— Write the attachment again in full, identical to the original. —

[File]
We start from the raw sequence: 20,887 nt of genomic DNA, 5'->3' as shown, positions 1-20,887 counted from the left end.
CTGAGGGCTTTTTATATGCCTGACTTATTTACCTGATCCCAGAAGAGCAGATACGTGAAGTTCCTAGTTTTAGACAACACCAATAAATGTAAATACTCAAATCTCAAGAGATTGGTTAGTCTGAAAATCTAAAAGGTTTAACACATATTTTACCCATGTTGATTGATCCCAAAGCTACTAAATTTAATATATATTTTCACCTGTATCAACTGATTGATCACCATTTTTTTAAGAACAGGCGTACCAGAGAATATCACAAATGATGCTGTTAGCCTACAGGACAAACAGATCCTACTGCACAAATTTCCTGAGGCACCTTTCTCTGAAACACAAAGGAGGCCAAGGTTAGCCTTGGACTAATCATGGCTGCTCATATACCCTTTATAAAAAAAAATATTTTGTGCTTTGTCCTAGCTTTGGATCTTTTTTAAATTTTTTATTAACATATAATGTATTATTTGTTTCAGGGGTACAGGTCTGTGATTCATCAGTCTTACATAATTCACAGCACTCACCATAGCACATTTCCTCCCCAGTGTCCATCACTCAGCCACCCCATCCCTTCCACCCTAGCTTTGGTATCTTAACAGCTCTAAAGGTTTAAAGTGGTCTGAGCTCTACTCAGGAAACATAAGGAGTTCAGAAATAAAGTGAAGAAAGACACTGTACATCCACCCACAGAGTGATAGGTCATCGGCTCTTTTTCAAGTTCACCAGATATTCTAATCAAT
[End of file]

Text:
We start from the raw sequence: 20,887 nt of genomic DNA, 5'->3' as shown, positions 1-20,887 counted from the left end.
CTGAGGGCTTTTTATATGCCTGACTTATTTACCTGATCCCAGAAGAGCAGATACGTGAAGTTCCTAGTTTTAGACAACACCAATAAATGTAAATACTCAAATCTCAAGAGATTGGTTAGTCTGAAAATCTAAAAGGTTTAACACATATTTTACCCATGTTGATTGATCCCAAAGCTACTAAATTTAATATATATTTTCACCTGTATCAACTGATTGATCACCATTTTTTTAAGAACAGGCGTACCAGAGAATATCACAAATGATGCTGTTAGCCTACAGGACAAACAGATCCTACTGCACAAATTTCCTGAGGCACCTTTCTCTGAAACACAAAGGAGGCCAAGGTTAGCCTTGGACTAATCATGGCTGCTCATATACCCTTTATAAAAAAAAATATTTTGTGCTTTGTCCTAGCTTTGGATCTTTTTTAAATTTTTTATTAACATATAATGTATTATTTGTTTCAGGGGTACAGGTCTGTGATTCATCAGTCTTACATAATTCACAGCACTCACCATAGCACATTTCCTCCCCAGTGTCCATCACTCAGCCACCCCATCCCTTCCACCCTAGCTTTGGTATCTTAACAGCTCTAAAGGTTTAAAGTGGTCTGAGCTCTACTCAGGAAACATAAGGAGTTCAGAAATAAAGTGAAGAAAGACACTGTACATCCACCCACAGAGTGATAGGTCATCGGCTCTTTTTCAAGTTCACCAGATATTCTAATCAAT